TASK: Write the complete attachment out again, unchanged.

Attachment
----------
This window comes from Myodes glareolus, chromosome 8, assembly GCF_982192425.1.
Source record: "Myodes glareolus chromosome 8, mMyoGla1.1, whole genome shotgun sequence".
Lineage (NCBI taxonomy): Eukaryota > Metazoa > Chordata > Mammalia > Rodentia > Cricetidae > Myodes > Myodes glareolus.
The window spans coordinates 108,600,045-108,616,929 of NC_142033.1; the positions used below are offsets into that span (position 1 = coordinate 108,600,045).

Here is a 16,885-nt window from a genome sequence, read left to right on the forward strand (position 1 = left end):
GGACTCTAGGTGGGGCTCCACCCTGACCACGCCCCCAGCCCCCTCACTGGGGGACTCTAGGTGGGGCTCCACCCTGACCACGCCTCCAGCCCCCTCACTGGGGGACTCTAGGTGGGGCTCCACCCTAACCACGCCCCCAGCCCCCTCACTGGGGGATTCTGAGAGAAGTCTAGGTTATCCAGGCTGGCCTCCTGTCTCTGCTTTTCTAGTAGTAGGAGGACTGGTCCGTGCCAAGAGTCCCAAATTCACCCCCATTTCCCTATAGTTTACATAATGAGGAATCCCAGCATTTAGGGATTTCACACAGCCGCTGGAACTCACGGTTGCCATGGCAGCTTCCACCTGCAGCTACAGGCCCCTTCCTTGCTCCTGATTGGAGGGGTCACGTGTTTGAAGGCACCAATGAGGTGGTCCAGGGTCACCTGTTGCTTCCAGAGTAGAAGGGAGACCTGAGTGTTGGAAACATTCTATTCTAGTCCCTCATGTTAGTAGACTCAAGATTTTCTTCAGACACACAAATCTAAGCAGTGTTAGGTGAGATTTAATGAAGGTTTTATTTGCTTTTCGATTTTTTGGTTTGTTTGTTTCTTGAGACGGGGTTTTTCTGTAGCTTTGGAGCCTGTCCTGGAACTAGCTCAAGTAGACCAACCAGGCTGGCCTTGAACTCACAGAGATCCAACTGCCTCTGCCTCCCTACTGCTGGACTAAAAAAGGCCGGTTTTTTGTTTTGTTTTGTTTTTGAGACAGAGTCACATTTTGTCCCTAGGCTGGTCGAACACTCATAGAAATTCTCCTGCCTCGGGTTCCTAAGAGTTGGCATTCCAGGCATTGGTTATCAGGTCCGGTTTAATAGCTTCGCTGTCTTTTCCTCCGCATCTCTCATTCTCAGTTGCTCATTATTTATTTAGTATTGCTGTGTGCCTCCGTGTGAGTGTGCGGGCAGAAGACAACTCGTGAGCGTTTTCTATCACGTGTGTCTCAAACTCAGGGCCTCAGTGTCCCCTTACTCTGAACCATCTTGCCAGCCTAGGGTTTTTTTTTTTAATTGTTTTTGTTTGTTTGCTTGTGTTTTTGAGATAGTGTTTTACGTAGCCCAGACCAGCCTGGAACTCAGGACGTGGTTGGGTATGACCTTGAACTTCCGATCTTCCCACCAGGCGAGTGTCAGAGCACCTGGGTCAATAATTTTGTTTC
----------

This window comes from Myodes glareolus, chromosome 8, assembly GCF_982192425.1.
Source record: "Myodes glareolus chromosome 8, mMyoGla1.1, whole genome shotgun sequence".
Lineage (NCBI taxonomy): Eukaryota > Metazoa > Chordata > Mammalia > Rodentia > Cricetidae > Myodes > Myodes glareolus.
The window spans coordinates 108,600,045-108,616,929 of NC_142033.1; the positions used below are offsets into that span (position 1 = coordinate 108,600,045).

Here is a 16,885-nt window from a genome sequence, read left to right on the forward strand (position 1 = left end):
GGACTCTAGGTGGGGCTCCACCCTGACCACGCCCCCAGCCCCCTCACTGGGGGACTCTAGGTGGGGCTCCACCCTGACCACGCCTCCAGCCCCCTCACTGGGGGACTCTAGGTGGGGCTCCACCCTAACCACGCCCCCAGCCCCCTCACTGGGGGATTCTGAGAGAAGTCTAGGTTATCCAGGCTGGCCTCCTGTCTCTGCTTTTCTAGTAGTAGGAGGACTGGTCCGTGCCAAGAGTCCCAAATTCACCCCCATTTCCCTATAGTTTACATAATGAGGAATCCCAGCATTTAGGGATTTCACACAGCCGCTGGAACTCACGGTTGCCATGGCAGCTTCCACCTGCAGCTACAGGCCCCTTCCTTGCTCCTGATTGGAGGGGTCACGTGTTTGAAGGCACCAATGAGGTGGTCCAGGGTCACCTGTTGCTTCCAGAGTAGAAGGGAGACCTGAGTGTTGGAAACATTCTATTCTAGTCCCTCATGTTAGTAGACTCAAGATTTTCTTCAGACACACAAATCTAAGCAGTGTTAGGTGAGATTTAATGAAGGTTTTATTTGCTTTTCGATTTTTTGGTTTGTTTGTTTCTTGAGACGGGGTTTTTCTGTAGCTTTGGAGCCTGTCCTGGAACTAGCTCAAGTAGACCAACCAGGCTGGCCTTGAACTCACAGAGATCCAACTGCCTCTGCCTCCCTACTGCTGGACTAAAAAAGGCCGGTTTTTTGTTTTGTTTTGTTTTTGAGACAGAGTCACATTTTGTCCCTAGGCTGGTCGAACACTCATAGAAATTCTCCTGCCTCGGGTTCCTAAGAGTTGGCATTCCAGGCATTGGTTATCAGGTCCGGTTTAATAGCTTCGCTGTCTTTTCCTCCGCATCTCTCATTCTCAGTTGCTCATTATTTATTTAGTATTGCTGTGTGCCTCCGTGTGAGTGTGCGGGCAGAAGACAACTCGTGAGCGTTTTCTATCACGTGTGTCTCAAACTCAGGGCCTCAGTGTCCCCTTACTCTGAACCATCTTGCCAGCCTAGGGTTTTTTTTTTTAATTGTTTTTGTTTGTTTGCTTGTGTTTTTGAGATAGTGTTTTACGTAGCCCAGACCAGCCTGGAACTCAGGACGTGGTTGGGTATGACCTTGAACTTCCGATCTTCCCACCAGGCGAGTGTCAGAGCACCTGGGTCAATAATTTTGTTTC